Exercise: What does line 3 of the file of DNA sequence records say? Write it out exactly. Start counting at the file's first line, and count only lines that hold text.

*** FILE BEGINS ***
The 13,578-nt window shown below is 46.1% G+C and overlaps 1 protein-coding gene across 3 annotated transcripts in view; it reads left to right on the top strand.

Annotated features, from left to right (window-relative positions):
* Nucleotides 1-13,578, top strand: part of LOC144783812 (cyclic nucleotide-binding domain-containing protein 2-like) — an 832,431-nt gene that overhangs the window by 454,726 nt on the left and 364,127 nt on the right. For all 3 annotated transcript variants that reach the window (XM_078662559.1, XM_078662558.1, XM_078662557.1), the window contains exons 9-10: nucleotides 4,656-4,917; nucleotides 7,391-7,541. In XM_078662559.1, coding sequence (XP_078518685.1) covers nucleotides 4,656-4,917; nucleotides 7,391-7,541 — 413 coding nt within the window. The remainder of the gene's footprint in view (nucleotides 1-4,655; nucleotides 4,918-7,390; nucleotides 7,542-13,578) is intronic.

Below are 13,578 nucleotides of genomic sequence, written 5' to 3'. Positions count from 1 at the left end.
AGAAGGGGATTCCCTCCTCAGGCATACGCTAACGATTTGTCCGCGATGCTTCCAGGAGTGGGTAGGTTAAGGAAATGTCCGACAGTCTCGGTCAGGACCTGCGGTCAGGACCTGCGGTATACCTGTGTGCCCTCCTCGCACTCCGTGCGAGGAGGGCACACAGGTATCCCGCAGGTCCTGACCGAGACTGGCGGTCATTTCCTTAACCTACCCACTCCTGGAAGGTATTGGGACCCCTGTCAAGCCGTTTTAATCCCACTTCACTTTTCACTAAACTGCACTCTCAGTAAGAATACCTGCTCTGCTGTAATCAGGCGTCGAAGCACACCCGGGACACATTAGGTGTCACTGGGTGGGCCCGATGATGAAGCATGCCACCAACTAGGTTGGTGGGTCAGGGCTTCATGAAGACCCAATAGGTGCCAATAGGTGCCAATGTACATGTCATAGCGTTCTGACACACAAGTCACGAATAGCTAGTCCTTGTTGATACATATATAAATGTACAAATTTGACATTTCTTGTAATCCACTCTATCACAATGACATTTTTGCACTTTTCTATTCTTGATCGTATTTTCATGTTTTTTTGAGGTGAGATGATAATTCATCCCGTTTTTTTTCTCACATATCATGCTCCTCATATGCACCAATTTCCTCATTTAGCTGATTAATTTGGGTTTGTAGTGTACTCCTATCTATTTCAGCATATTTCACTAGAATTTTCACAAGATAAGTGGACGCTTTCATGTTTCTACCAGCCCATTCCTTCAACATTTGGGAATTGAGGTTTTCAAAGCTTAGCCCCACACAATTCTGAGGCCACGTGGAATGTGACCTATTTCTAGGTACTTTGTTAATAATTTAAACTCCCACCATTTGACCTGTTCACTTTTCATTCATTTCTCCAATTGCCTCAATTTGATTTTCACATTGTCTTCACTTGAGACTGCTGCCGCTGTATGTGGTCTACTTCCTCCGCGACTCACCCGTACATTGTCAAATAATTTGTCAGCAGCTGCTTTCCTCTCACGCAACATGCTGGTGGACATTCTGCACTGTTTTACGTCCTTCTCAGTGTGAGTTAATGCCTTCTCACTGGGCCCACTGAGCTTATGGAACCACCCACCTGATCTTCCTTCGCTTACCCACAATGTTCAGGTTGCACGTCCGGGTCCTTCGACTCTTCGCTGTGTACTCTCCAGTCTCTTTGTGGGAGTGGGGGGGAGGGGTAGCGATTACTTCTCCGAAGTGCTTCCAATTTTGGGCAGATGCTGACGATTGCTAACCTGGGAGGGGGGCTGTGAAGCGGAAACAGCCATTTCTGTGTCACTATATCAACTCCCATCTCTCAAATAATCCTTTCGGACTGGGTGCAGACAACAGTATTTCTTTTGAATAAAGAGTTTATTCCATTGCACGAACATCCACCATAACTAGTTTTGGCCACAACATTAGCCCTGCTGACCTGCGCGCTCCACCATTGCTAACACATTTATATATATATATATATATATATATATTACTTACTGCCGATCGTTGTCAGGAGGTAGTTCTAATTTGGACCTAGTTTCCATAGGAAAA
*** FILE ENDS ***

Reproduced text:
* Nucleotides 1-13,578, top strand: part of LOC144783812 (cyclic nucleotide-binding domain-containing protein 2-like) — an 832,431-nt gene that overhangs the window by 454,726 nt on the left and 364,127 nt on the right. For all 3 annotated transcript variants that reach the window (XM_078662559.1, XM_078662558.1, XM_078662557.1), the window contains exons 9-10: nucleotides 4,656-4,917; nucleotides 7,391-7,541. In XM_078662559.1, coding sequence (XP_078518685.1) covers nucleotides 4,656-4,917; nucleotides 7,391-7,541 — 413 coding nt within the window. The remainder of the gene's footprint in view (nucleotides 1-4,655; nucleotides 4,918-7,390; nucleotides 7,542-13,578) is intronic.